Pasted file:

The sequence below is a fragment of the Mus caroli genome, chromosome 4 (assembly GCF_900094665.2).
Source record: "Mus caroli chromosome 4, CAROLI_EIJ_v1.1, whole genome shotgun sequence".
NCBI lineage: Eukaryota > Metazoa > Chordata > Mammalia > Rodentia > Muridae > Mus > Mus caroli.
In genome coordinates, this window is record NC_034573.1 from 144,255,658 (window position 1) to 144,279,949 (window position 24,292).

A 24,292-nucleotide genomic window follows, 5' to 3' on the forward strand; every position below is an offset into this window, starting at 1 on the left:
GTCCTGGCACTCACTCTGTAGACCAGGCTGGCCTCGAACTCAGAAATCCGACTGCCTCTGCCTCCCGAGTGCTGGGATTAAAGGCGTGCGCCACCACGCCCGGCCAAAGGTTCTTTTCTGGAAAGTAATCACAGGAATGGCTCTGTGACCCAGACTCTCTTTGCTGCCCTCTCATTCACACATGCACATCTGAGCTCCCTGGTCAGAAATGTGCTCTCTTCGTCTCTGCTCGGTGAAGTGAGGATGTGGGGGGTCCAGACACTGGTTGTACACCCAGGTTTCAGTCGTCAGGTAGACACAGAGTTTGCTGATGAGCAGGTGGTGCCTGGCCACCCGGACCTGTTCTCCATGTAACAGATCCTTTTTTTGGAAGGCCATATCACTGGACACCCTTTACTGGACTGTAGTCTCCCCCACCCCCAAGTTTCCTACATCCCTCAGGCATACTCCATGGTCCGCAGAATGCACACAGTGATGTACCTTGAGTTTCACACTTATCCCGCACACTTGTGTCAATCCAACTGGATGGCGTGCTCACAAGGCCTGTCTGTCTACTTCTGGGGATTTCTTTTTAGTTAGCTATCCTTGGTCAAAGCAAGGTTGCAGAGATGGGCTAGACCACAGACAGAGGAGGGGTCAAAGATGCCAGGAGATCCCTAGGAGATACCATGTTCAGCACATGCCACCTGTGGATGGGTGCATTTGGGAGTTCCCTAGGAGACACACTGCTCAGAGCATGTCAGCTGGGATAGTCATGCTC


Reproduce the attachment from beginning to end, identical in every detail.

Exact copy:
The sequence below is a fragment of the Mus caroli genome, chromosome 4 (assembly GCF_900094665.2).
Source record: "Mus caroli chromosome 4, CAROLI_EIJ_v1.1, whole genome shotgun sequence".
NCBI lineage: Eukaryota > Metazoa > Chordata > Mammalia > Rodentia > Muridae > Mus > Mus caroli.
In genome coordinates, this window is record NC_034573.1 from 144,255,658 (window position 1) to 144,279,949 (window position 24,292).

A 24,292-nucleotide genomic window follows, 5' to 3' on the forward strand; every position below is an offset into this window, starting at 1 on the left:
GTCCTGGCACTCACTCTGTAGACCAGGCTGGCCTCGAACTCAGAAATCCGACTGCCTCTGCCTCCCGAGTGCTGGGATTAAAGGCGTGCGCCACCACGCCCGGCCAAAGGTTCTTTTCTGGAAAGTAATCACAGGAATGGCTCTGTGACCCAGACTCTCTTTGCTGCCCTCTCATTCACACATGCACATCTGAGCTCCCTGGTCAGAAATGTGCTCTCTTCGTCTCTGCTCGGTGAAGTGAGGATGTGGGGGGTCCAGACACTGGTTGTACACCCAGGTTTCAGTCGTCAGGTAGACACAGAGTTTGCTGATGAGCAGGTGGTGCCTGGCCACCCGGACCTGTTCTCCATGTAACAGATCCTTTTTTTGGAAGGCCATATCACTGGACACCCTTTACTGGACTGTAGTCTCCCCCACCCCCAAGTTTCCTACATCCCTCAGGCATACTCCATGGTCCGCAGAATGCACACAGTGATGTACCTTGAGTTTCACACTTATCCCGCACACTTGTGTCAATCCAACTGGATGGCGTGCTCACAAGGCCTGTCTGTCTACTTCTGGGGATTTCTTTTTAGTTAGCTATCCTTGGTCAAAGCAAGGTTGCAGAGATGGGCTAGACCACAGACAGAGGAGGGGTCAAAGATGCCAGGAGATCCCTAGGAGATACCATGTTCAGCACATGCCACCTGTGGATGGGTGCATTTGGGAGTTCCCTAGGAGACACACTGCTCAGAGCATGTCAGCTGGGATAGTCATGCTC